Bosque (Valdivia)  vol.37 no.3; Abstract: S0717-92002016000300016
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Bosque (Valdivia)
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AZPILICUETA, María M, EL MUJTAR, Verónica A and GALLO, Leonardo A. Searching for molecular insight on hybridization in Nothofagus spp. forests at Lagunas de Epulauquen, Argentina. Bosque (Valdivia), 2016, vol.37, no.3, p.591-601. ISSN 0717-9200.

Lagunas de Epulauquen forests (36°49'S; 71°04'W) have been considered the northernmost population of Nothofagus obliqua in Argentina. Recently, however, its taxonomic status has been questioned due to its morphological, architectural and genetic distinctiveness. The convergence of migratory routes and hybridization with Nothofagus alpina are the two main hypotheses proposed to explain the distinctiveness of this population. Despite its unique characteristics, no evaluation of its putative origin has been carried out. In order to test the hypothesis of hybridization we analyzed nuclear Adh and ITS fragment sequences together with 12 nuclear microsatellites. These nuclear regions were selected based on their previously reported divergence between N. obliqua and N. alpina. The survey was conducted in 12 individuals from Lagunas de Epulauquen, and individuals from N. obliqua (8), N. alpina (1), N. macrocarpa (2), N. glauca (4) and N. leonii (2). By combining a phylogenetic analysis with a principal coordinate analysis of microsatellite data, we showed that Lagunas de Epulauquen individuals were closely related to other N. obliqua individuals, while hybridization with N. alpina was not detected. Our results indicate that hybridization processes could be discarded as the origin of the Lagunas de Epulauquen distinctiveness. The hypothesis of the convergence of two N. obliqua migratory routes at this latitude was reinforced based on detected patterns of genetic diversity. Notwithstanding, its high geographical isolation seems to be also a key evolutionary factor to explain the distinctiveness of this population. Lagunas de Epulauquen population could be therefore included within Argentinean N. obliqua domestication and conservation programs.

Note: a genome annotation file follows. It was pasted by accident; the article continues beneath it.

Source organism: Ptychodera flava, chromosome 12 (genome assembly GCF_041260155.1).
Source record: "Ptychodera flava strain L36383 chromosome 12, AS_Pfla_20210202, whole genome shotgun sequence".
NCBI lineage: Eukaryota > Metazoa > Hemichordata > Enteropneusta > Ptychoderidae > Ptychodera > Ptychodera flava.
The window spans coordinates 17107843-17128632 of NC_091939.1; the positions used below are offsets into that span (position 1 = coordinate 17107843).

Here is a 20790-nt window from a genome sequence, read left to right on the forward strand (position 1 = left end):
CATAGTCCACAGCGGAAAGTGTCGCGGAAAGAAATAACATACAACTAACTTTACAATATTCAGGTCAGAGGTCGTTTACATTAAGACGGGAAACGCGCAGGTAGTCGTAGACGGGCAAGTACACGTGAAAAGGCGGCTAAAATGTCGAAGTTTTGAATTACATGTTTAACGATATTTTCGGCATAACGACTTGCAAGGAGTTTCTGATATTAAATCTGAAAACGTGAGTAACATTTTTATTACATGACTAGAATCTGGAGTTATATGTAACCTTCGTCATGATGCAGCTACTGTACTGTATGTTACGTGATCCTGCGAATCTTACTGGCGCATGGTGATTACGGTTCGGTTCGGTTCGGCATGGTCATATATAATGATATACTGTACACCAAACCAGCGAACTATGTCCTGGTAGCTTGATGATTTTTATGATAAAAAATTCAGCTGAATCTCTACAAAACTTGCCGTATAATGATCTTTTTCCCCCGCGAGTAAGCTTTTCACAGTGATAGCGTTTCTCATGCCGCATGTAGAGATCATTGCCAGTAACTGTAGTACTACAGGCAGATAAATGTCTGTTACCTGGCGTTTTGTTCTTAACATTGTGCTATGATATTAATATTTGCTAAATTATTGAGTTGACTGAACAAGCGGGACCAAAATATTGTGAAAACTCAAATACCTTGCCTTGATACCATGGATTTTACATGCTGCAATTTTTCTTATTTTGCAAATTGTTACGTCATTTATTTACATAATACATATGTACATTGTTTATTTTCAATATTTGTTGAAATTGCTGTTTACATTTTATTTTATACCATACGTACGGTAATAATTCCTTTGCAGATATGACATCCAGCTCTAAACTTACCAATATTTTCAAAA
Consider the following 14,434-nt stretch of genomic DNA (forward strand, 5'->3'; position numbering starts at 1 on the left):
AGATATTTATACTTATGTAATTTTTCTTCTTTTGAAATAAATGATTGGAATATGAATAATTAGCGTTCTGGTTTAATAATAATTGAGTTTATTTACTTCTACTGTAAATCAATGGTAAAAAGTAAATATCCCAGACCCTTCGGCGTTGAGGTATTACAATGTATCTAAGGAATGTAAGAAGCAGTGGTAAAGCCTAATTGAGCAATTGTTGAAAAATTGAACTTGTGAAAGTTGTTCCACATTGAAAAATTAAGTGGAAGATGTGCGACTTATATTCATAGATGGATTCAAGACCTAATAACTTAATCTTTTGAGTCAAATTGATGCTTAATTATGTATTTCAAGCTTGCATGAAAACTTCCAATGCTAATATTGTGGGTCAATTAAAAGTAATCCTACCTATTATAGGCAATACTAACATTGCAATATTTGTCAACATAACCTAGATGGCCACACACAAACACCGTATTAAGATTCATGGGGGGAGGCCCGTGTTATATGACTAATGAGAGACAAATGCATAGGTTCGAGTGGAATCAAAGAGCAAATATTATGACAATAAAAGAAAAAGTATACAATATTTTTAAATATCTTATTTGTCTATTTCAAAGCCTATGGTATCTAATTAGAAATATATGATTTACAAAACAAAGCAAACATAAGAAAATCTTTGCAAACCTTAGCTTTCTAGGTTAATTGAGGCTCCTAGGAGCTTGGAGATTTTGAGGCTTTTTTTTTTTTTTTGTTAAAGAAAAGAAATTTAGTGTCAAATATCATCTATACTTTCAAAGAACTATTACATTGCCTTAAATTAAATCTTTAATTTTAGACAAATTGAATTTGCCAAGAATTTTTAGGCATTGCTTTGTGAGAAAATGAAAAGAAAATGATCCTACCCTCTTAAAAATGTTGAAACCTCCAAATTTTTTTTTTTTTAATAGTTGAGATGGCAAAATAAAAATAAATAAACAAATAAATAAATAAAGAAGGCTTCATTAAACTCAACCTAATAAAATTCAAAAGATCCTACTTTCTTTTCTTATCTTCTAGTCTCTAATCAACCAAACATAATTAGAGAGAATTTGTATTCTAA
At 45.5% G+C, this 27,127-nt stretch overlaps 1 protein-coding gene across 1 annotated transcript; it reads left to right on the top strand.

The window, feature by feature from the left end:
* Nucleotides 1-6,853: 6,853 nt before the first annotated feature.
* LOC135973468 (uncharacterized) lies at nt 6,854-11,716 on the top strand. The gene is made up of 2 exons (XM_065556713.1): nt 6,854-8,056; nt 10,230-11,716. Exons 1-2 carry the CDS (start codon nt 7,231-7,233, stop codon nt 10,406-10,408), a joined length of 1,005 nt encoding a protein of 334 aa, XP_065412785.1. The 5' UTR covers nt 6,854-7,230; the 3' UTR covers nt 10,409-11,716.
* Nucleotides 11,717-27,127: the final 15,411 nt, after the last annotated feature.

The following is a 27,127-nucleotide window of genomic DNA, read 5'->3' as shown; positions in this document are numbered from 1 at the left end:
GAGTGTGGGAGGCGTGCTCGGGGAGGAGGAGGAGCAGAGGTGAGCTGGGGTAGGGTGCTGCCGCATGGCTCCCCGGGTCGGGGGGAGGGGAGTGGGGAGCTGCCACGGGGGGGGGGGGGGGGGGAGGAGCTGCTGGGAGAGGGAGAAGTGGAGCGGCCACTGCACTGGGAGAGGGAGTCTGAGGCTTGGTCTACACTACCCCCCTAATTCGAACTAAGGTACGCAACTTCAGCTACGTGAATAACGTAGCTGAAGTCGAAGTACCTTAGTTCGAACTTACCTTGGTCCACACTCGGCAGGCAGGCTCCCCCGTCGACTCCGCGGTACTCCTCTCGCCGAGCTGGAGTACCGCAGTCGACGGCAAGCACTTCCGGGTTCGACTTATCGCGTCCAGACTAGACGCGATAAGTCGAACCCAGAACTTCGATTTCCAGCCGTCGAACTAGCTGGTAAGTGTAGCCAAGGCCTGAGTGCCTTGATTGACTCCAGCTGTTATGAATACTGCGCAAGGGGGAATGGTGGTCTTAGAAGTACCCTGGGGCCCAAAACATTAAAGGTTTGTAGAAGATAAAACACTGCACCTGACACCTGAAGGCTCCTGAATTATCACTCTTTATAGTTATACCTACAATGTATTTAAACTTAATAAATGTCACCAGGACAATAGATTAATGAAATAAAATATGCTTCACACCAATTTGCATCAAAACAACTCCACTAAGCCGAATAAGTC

Keywords: molecular systematics; southern beeches; Patagonia; SSR markers; hybridization.

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